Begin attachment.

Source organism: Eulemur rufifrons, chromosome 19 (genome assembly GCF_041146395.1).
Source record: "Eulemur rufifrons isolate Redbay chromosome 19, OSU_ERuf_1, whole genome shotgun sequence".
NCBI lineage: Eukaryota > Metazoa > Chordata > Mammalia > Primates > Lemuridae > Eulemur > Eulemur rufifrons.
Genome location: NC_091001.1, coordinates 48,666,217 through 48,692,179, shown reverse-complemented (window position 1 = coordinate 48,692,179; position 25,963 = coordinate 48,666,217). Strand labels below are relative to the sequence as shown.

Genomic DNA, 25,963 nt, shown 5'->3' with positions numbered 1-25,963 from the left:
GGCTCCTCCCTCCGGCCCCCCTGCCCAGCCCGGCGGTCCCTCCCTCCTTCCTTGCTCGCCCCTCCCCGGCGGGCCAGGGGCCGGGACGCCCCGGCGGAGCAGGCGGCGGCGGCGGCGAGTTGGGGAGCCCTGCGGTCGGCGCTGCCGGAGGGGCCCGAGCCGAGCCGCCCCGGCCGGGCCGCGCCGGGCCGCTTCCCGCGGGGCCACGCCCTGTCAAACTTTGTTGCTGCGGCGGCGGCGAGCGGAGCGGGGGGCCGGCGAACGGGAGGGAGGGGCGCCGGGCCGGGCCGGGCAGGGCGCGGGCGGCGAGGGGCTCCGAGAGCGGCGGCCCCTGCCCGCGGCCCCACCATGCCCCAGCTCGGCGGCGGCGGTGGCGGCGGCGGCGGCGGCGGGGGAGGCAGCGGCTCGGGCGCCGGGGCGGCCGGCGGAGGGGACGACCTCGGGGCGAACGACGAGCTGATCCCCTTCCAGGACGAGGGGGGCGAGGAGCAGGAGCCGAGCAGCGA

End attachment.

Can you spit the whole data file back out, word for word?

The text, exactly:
Source organism: Eulemur rufifrons, chromosome 19 (genome assembly GCF_041146395.1).
Source record: "Eulemur rufifrons isolate Redbay chromosome 19, OSU_ERuf_1, whole genome shotgun sequence".
NCBI lineage: Eukaryota > Metazoa > Chordata > Mammalia > Primates > Lemuridae > Eulemur > Eulemur rufifrons.
Genome location: NC_091001.1, coordinates 48,666,217 through 48,692,179, shown reverse-complemented (window position 1 = coordinate 48,692,179; position 25,963 = coordinate 48,666,217). Strand labels below are relative to the sequence as shown.

Genomic DNA, 25,963 nt, shown 5'->3' with positions numbered 1-25,963 from the left:
GGCTCCTCCCTCCGGCCCCCCTGCCCAGCCCGGCGGTCCCTCCCTCCTTCCTTGCTCGCCCCTCCCCGGCGGGCCAGGGGCCGGGACGCCCCGGCGGAGCAGGCGGCGGCGGCGGCGAGTTGGGGAGCCCTGCGGTCGGCGCTGCCGGAGGGGCCCGAGCCGAGCCGCCCCGGCCGGGCCGCGCCGGGCCGCTTCCCGCGGGGCCACGCCCTGTCAAACTTTGTTGCTGCGGCGGCGGCGAGCGGAGCGGGGGGCCGGCGAACGGGAGGGAGGGGCGCCGGGCCGGGCCGGGCAGGGCGCGGGCGGCGAGGGGCTCCGAGAGCGGCGGCCCCTGCCCGCGGCCCCACCATGCCCCAGCTCGGCGGCGGCGGTGGCGGCGGCGGCGGCGGCGGGGGAGGCAGCGGCTCGGGCGCCGGGGCGGCCGGCGGAGGGGACGACCTCGGGGCGAACGACGAGCTGATCCCCTTCCAGGACGAGGGGGGCGAGGAGCAGGAGCCGAGCAGCGA